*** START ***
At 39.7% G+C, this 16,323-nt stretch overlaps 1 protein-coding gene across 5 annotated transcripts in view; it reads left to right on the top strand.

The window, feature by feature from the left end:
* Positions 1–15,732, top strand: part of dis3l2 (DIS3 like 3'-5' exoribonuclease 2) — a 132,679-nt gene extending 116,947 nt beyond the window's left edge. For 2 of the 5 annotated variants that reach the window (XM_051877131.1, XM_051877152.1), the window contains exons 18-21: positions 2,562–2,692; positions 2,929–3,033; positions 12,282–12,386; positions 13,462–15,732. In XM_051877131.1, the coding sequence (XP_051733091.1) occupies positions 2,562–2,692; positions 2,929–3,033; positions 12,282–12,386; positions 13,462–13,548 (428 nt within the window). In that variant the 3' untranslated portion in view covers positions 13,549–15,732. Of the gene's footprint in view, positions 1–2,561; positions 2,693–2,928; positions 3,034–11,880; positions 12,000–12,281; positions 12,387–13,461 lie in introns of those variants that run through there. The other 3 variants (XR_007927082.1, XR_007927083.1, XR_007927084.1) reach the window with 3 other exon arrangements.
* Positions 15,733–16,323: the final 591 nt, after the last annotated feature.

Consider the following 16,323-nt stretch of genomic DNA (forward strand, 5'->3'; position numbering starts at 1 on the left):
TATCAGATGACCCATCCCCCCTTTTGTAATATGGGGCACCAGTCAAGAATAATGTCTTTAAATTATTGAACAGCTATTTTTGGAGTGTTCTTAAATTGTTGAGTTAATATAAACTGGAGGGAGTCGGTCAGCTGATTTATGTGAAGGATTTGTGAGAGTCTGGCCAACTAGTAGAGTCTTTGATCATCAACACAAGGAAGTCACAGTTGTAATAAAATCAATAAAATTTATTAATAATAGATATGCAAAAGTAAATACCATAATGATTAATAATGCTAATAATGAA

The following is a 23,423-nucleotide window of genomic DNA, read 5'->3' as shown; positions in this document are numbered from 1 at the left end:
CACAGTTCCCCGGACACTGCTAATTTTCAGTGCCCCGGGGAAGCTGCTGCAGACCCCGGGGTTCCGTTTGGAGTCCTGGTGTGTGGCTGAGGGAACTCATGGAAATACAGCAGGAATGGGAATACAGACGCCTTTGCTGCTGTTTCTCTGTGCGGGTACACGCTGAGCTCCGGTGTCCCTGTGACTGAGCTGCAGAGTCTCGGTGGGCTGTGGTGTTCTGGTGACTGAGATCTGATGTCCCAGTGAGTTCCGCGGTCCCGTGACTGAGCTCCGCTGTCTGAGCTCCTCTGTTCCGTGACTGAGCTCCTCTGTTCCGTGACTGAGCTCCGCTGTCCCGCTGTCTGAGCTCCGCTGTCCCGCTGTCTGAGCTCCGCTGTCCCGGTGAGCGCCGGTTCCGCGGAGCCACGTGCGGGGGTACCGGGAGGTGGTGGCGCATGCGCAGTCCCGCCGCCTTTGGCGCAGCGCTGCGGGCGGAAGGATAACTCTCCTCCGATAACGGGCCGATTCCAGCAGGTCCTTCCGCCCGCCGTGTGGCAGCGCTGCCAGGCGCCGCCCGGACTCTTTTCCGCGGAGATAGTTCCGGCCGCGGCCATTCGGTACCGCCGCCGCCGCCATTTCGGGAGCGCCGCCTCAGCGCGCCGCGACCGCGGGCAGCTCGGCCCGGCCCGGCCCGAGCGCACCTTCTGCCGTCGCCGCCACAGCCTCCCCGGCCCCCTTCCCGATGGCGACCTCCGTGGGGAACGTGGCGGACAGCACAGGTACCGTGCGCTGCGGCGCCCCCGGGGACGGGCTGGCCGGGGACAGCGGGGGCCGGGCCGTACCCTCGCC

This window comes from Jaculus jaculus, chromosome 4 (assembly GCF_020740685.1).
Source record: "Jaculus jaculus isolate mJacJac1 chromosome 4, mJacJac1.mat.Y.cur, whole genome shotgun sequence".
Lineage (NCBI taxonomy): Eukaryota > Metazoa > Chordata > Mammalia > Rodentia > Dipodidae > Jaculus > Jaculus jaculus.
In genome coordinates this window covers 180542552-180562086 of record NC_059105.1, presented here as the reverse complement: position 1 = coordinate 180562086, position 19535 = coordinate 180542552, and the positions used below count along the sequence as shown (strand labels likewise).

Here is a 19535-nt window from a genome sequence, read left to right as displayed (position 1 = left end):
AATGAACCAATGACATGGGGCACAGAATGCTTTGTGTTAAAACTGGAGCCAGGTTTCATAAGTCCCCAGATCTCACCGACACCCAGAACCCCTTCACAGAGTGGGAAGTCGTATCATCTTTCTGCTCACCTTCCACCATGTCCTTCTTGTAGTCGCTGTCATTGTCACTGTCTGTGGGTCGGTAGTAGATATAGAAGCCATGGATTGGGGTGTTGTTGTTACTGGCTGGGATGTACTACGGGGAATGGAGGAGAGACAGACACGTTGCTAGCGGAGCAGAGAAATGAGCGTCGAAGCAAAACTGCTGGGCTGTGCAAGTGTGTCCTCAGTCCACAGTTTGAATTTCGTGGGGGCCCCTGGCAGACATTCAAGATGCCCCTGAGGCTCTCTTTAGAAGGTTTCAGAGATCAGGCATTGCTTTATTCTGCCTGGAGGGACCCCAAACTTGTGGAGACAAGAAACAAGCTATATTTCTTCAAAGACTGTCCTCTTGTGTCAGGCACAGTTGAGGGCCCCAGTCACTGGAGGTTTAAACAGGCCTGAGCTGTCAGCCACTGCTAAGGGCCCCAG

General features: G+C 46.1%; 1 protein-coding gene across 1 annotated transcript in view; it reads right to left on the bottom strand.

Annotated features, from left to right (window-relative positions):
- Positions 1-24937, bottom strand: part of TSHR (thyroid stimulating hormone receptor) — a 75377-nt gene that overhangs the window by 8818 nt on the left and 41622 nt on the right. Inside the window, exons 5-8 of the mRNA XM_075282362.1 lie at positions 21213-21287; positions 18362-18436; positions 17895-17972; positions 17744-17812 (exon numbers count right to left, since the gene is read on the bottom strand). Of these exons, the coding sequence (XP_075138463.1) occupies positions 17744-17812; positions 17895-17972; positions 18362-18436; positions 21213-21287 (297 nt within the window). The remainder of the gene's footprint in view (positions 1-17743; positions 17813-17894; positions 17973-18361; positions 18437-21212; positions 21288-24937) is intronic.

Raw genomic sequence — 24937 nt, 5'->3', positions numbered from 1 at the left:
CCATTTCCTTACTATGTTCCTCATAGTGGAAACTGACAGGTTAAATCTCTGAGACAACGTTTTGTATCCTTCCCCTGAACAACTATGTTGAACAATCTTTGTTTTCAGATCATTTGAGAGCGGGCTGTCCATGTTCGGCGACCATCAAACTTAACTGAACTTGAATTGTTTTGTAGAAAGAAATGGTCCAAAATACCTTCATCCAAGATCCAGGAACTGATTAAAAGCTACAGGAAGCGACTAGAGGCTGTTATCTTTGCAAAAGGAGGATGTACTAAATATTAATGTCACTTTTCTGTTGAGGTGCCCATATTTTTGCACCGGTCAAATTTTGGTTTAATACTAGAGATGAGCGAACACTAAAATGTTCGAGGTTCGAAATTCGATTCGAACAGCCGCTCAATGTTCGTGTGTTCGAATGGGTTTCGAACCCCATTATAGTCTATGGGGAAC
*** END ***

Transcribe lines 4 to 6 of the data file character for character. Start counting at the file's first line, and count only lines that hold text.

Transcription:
* Positions 15,733–16,323: the final 591 nt, after the last annotated feature.

Consider the following 16,323-nt stretch of genomic DNA (forward strand, 5'->3'; position numbering starts at 1 on the left):
TATCAGATGACCCATCCCCCCTTTTGTAATATGGGGCACCAGTCAAGAATAATGTCTTTAAATTATTGAACAGCTATTTTTGGAGTGTTCTTAAATTGTTGAGTTAATATAAACTGGAGGGAGTCGGTCAGCTGATTTATGTGAAGGATTTGTGAGAGTCTGGCCAACTAGTAGAGTCTTTGATCATCAACACAAGGAAGTCACAGTTGTAATAAAATCAATAAAATTTATTAATAATAGATATGCAAAAGTAAATACCATAATGATTAATAATGCTAATAATGAA